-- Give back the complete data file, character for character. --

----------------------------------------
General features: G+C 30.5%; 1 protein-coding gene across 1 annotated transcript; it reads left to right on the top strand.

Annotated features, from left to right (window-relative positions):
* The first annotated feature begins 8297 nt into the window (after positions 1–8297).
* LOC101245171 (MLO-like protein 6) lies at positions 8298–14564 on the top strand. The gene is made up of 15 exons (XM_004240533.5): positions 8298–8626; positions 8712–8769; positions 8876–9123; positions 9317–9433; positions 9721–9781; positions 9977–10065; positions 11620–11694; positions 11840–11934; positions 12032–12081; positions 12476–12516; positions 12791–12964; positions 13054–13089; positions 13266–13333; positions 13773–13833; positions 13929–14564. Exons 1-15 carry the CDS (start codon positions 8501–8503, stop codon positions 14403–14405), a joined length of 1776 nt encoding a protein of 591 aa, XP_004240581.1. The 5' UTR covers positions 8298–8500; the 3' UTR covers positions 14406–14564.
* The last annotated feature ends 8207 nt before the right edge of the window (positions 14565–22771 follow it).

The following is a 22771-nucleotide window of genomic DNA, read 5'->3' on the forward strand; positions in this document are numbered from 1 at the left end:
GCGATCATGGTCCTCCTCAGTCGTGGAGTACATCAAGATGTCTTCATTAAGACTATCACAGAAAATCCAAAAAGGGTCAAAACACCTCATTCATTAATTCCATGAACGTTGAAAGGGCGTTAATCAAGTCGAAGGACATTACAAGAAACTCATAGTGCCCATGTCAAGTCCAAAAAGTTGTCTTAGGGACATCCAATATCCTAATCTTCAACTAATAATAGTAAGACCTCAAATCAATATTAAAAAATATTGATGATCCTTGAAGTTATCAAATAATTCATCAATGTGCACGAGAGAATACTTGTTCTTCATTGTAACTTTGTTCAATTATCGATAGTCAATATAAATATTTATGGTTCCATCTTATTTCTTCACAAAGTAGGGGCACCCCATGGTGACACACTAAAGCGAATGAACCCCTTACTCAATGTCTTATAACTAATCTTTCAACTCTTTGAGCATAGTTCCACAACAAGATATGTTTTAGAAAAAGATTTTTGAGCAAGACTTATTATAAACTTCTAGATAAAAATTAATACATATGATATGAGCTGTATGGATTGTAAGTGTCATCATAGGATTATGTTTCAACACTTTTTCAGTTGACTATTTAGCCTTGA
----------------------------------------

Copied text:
General features: G+C 30.5%; 1 protein-coding gene across 1 annotated transcript; it reads left to right on the top strand.

Annotated features, from left to right (window-relative positions):
* The first annotated feature begins 8297 nt into the window (after positions 1–8297).
* LOC101245171 (MLO-like protein 6) lies at positions 8298–14564 on the top strand. The gene is made up of 15 exons (XM_004240533.5): positions 8298–8626; positions 8712–8769; positions 8876–9123; positions 9317–9433; positions 9721–9781; positions 9977–10065; positions 11620–11694; positions 11840–11934; positions 12032–12081; positions 12476–12516; positions 12791–12964; positions 13054–13089; positions 13266–13333; positions 13773–13833; positions 13929–14564. Exons 1-15 carry the CDS (start codon positions 8501–8503, stop codon positions 14403–14405), a joined length of 1776 nt encoding a protein of 591 aa, XP_004240581.1. The 5' UTR covers positions 8298–8500; the 3' UTR covers positions 14406–14564.
* The last annotated feature ends 8207 nt before the right edge of the window (positions 14565–22771 follow it).

The following is a 22771-nucleotide window of genomic DNA, read 5'->3' on the forward strand; positions in this document are numbered from 1 at the left end:
GCGATCATGGTCCTCCTCAGTCGTGGAGTACATCAAGATGTCTTCATTAAGACTATCACAGAAAATCCAAAAAGGGTCAAAACACCTCATTCATTAATTCCATGAACGTTGAAAGGGCGTTAATCAAGTCGAAGGACATTACAAGAAACTCATAGTGCCCATGTCAAGTCCAAAAAGTTGTCTTAGGGACATCCAATATCCTAATCTTCAACTAATAATAGTAAGACCTCAAATCAATATTAAAAAATATTGATGATCCTTGAAGTTATCAAATAATTCATCAATGTGCACGAGAGAATACTTGTTCTTCATTGTAACTTTGTTCAATTATCGATAGTCAATATAAATATTTATGGTTCCATCTTATTTCTTCACAAAGTAGGGGCACCCCATGGTGACACACTAAAGCGAATGAACCCCTTACTCAATGTCTTATAACTAATCTTTCAACTCTTTGAGCATAGTTCCACAACAAGATATGTTTTAGAAAAAGATTTTTGAGCAAGACTTATTATAAACTTCTAGATAAAAATTAATACATATGATATGAGCTGTATGGATTGTAAGTGTCATCATAGGATTATGTTTCAACACTTTTTCAGTTGACTATTTAGCCTTGA